Blind Bargains

Review: GW Micro's Script Training is Well Worth Your Time

With the release of Window-Eyes 7 and GW Micro’s support for a versatile scripting language, the need has come for classes to teach potential programmers how to make the most of the new features. This isn’t to say that one couldn’t learn to script without taking a class, but for those needing a refresher or who learn better by hands-on teaching, the two-day class offered is a godsend. I was quite impressed with the Window-Eyes script writing class, which I was a part of last month.

The two-day class I participated in included six members and met in a suburb of Detroit. The class was staged in a hotel conference room and netbooks loaded with the class materials were provided for our use. I was quite impressed that GW Micro sent three of their staff to assist with the training, especially considering the size of the class. Company cofounder Doug Geoffray was the lead instructor, while Training Division Manager Jeremy Curry and newly-hired dedicated scripter Bhavani Anugonda were available to answer questions and give advice. The class is intended for people with at least some programming experience, though one need not to be an advanced programmer to take the class.

Admittedly, the first day started out a bit slow, with a discussion of the basics of scripting, how to create a package, security concerns, and other elementary information. But while this information seemed routine to me, I fully understand why it was necessary to include it as a part of the course, especially considering all of the participants arrived with different levels of expertise. Luckily, after the first break, we jumped right in to writing the obligatory “Hello world” script, and we were off. As the rest of the class progressed, we learned how to manipulate program windows, enable error reporting, generate custom dialog boxes and menus, and act upon application events, among many other topics. I liked how the class included real-world examples of things that one might really want to script, instead of just some phony exercises.

The pace of the class was fast enough to keep my interest, while still allowing for time to answer questions and jump off on some tangential discussions about various items which probably weren’t in the original curriculum. Our questions and discussion caused the class to run over the allotted time both days, but none of the staff at GW Micro seemed to mind. In fact, all appeared to be genuinely interested in what we had to say, and you could tell they were proud to be associated with Window-Eyes and its development.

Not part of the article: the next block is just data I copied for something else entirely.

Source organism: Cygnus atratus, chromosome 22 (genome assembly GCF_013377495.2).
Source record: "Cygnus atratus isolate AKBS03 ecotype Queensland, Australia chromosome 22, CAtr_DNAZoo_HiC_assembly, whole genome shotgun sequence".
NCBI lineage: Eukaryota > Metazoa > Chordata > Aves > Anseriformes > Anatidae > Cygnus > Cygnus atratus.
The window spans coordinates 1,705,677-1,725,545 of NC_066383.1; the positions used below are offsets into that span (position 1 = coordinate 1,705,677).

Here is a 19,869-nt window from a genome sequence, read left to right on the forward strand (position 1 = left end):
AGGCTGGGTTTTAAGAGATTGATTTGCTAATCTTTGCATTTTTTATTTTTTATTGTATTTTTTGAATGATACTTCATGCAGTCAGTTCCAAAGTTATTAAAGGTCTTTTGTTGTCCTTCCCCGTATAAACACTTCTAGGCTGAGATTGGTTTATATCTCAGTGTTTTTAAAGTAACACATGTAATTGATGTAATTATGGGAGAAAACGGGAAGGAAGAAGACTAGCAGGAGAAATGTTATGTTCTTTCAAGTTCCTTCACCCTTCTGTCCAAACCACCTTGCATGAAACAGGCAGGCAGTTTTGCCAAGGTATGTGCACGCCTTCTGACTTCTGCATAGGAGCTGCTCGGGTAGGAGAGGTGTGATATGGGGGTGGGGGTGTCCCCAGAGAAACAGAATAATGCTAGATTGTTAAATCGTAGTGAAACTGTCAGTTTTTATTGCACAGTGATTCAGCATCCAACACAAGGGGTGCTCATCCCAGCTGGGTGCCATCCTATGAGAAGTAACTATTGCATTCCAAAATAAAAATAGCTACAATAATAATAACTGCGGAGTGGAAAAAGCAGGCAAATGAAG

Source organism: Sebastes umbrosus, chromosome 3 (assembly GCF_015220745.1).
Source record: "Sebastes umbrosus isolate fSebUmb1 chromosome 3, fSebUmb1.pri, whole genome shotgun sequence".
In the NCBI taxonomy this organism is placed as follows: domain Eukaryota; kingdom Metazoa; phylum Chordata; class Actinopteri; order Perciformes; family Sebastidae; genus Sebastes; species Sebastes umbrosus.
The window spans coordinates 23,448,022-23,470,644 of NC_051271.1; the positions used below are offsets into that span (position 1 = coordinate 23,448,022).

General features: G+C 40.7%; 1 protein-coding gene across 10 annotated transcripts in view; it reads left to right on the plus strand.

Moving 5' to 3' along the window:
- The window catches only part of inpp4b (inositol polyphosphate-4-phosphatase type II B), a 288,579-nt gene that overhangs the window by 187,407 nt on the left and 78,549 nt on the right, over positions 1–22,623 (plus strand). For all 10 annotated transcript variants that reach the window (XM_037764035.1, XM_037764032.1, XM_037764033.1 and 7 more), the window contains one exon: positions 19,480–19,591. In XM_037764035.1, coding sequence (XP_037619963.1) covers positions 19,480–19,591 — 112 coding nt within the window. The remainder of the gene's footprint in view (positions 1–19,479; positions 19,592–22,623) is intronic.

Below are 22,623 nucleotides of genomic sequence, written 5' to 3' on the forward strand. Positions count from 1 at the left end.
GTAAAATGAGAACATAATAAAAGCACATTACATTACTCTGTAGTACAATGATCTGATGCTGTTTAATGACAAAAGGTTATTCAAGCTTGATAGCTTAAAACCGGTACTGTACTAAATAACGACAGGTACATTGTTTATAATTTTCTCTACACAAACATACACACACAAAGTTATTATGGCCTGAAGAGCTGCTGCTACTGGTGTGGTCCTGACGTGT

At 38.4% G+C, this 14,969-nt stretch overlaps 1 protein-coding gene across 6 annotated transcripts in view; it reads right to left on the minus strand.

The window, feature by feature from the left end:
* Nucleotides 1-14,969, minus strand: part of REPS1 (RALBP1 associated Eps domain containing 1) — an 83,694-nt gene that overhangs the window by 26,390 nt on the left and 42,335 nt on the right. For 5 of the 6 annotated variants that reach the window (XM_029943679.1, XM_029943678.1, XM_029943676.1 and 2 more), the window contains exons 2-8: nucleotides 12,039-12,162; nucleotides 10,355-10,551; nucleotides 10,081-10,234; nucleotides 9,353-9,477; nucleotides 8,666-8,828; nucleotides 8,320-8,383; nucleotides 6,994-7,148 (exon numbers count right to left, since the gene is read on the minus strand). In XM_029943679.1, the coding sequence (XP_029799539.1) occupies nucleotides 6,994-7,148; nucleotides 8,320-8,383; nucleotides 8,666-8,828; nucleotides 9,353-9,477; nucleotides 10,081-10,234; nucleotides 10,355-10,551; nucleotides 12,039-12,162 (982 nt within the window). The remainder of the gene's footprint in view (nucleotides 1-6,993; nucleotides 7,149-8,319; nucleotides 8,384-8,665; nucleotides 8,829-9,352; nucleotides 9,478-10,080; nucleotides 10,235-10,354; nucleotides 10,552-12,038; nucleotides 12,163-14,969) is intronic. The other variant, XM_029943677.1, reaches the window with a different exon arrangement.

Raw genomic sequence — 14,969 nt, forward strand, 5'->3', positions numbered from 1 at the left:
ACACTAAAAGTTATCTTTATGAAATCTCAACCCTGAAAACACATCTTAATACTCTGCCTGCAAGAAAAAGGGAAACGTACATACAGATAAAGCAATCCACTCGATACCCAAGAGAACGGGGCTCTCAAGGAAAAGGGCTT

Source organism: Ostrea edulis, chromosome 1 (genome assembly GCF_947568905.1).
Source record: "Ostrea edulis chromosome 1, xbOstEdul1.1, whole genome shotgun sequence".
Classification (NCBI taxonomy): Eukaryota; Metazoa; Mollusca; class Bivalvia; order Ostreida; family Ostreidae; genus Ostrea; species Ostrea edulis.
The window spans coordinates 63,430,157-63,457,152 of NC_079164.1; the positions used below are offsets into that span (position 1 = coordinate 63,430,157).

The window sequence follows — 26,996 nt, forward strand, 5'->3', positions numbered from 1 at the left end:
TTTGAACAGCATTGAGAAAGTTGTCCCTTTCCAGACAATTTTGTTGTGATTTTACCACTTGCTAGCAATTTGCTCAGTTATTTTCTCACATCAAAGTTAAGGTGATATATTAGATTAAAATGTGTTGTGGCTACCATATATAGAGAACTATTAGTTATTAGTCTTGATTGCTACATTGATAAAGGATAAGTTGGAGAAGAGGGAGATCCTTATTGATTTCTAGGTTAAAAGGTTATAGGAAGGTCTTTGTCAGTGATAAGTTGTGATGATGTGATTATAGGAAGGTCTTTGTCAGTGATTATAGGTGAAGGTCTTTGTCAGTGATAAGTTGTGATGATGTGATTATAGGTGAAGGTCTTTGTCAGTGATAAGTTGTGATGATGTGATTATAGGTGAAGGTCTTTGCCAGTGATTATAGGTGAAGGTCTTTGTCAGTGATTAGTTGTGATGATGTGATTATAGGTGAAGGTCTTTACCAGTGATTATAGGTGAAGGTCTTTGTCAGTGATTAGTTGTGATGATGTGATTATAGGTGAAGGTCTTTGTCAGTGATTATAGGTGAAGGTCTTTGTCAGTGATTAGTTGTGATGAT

At the end of the course, we were given a CD with class materials and the headphones we used for the course. The CD makes for an excellent reference guide which I have already used in developing and improving on some scripts of my own.

When the class was over, I found myself wishing there would have been an extra day in the schedule, perhaps as a less formal Q&A session. But in thinking about it a bit more, I think the length of the class was just about right, as I have now been given the tools and resources to take my scripting to the next level. This class coupled with the support provided by several GW Micro staff members on their GW-Scripting list has offered plenty of resources in order to get started with scripting.

I would be remiss if I didn’t extend a big “thank you” to Mike Ellis and MEE, Inc. who provided scholarships for many of the attendees of this class. Without this financial assistance, this class would not have happened.

What: GW Micro Script Training

Cost: $650 for a two-day class, plus accomidations


Category: Articles
Displaying 1 comment.
roosterloop Tuesday, 15-Dec-2009 4:26 PM ET:

Wow, sounds like a very informative seminar. I hope that they put it into a internet course at some point. Thanks for posting.

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J.J. Meddaugh is an experienced technology writer and computer enthusiast. He is a graduate of Western Michigan University with a major in telecommunications management and a minor in business. When not writing for Blind Bargains, he enjoys travel, playing the keyboard, and meeting new people.

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